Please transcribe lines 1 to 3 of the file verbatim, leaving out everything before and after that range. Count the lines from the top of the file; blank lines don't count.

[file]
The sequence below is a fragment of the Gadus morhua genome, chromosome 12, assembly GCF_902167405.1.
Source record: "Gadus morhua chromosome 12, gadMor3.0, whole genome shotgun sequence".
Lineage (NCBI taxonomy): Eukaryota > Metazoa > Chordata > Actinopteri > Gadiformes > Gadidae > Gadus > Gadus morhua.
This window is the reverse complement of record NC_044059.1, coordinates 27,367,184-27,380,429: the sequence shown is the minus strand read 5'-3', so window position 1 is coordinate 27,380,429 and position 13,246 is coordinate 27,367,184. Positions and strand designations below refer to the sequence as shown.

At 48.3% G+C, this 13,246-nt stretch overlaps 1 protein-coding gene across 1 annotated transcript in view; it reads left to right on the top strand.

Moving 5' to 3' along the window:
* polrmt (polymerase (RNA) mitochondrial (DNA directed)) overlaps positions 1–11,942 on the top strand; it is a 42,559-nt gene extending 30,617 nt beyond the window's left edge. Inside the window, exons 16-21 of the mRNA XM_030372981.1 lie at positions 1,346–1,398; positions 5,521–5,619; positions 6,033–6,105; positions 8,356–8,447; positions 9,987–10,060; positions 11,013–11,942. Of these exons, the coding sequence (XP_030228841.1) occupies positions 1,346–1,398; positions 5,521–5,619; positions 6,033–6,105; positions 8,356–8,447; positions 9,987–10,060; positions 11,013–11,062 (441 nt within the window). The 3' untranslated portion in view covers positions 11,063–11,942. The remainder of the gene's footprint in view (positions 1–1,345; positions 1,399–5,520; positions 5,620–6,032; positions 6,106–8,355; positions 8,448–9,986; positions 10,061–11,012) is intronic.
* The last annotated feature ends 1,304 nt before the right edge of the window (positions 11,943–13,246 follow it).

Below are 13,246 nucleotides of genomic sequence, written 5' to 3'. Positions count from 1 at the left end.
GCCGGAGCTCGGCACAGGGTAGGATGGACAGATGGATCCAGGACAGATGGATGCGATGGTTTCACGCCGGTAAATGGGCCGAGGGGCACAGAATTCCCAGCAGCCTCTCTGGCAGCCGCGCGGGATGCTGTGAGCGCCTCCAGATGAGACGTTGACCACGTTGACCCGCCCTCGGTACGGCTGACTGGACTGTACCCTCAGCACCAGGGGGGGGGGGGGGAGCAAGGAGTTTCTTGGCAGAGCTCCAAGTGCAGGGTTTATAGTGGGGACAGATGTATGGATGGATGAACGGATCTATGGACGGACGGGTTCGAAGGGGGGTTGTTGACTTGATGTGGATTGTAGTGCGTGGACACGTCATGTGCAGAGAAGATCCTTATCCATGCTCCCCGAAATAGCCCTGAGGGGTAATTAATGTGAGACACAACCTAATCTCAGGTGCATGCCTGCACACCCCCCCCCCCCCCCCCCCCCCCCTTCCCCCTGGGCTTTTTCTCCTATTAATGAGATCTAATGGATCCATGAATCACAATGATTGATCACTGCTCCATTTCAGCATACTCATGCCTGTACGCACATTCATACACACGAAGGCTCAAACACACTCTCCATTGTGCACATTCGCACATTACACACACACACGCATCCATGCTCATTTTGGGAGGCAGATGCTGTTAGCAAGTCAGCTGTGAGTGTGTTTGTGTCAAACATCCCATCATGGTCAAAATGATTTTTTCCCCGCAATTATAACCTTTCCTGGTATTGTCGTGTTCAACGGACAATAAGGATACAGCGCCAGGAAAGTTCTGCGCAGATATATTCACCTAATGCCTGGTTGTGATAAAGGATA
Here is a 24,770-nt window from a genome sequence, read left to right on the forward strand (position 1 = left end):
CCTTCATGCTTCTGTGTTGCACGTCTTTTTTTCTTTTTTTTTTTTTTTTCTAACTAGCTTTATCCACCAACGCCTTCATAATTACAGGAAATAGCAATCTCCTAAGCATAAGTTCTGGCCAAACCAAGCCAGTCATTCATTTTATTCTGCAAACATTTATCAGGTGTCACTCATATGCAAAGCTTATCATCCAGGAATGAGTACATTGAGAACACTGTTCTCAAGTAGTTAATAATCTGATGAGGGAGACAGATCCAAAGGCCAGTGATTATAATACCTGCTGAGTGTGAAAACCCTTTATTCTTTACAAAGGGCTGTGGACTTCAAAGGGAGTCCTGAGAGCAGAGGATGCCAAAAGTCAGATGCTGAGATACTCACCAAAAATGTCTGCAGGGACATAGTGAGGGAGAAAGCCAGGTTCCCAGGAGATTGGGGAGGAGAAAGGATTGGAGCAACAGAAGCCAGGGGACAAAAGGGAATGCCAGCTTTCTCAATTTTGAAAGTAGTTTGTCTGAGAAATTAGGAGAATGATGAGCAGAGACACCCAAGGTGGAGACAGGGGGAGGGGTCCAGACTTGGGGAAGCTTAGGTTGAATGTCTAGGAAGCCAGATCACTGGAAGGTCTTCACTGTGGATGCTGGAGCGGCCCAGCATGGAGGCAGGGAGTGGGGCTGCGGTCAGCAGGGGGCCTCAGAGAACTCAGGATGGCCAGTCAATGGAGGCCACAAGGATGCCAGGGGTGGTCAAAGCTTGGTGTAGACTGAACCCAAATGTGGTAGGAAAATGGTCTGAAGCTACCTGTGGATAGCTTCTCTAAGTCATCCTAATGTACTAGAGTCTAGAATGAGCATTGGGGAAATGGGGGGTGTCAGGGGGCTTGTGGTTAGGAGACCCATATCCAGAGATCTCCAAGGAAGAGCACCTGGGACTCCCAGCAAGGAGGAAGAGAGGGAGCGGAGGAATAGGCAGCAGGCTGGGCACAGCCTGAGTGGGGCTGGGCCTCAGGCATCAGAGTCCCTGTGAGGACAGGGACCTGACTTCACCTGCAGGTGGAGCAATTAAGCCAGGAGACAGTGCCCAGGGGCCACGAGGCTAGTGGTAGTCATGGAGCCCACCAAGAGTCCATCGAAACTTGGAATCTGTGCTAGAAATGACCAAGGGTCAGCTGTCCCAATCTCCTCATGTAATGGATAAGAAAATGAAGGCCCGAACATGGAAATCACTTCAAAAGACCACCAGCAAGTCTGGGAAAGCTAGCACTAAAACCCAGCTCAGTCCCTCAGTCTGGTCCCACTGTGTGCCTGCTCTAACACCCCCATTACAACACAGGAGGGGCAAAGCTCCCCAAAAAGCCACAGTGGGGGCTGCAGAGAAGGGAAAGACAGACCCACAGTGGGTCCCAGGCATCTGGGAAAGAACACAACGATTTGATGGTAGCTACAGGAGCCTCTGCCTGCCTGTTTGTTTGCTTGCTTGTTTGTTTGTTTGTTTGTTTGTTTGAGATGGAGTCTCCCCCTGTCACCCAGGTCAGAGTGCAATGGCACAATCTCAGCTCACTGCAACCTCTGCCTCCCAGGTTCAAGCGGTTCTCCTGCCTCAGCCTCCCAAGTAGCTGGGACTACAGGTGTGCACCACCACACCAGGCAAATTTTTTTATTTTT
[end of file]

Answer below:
The sequence below is a fragment of the Gadus morhua genome, chromosome 12, assembly GCF_902167405.1.
Source record: "Gadus morhua chromosome 12, gadMor3.0, whole genome shotgun sequence".
Lineage (NCBI taxonomy): Eukaryota > Metazoa > Chordata > Actinopteri > Gadiformes > Gadidae > Gadus > Gadus morhua.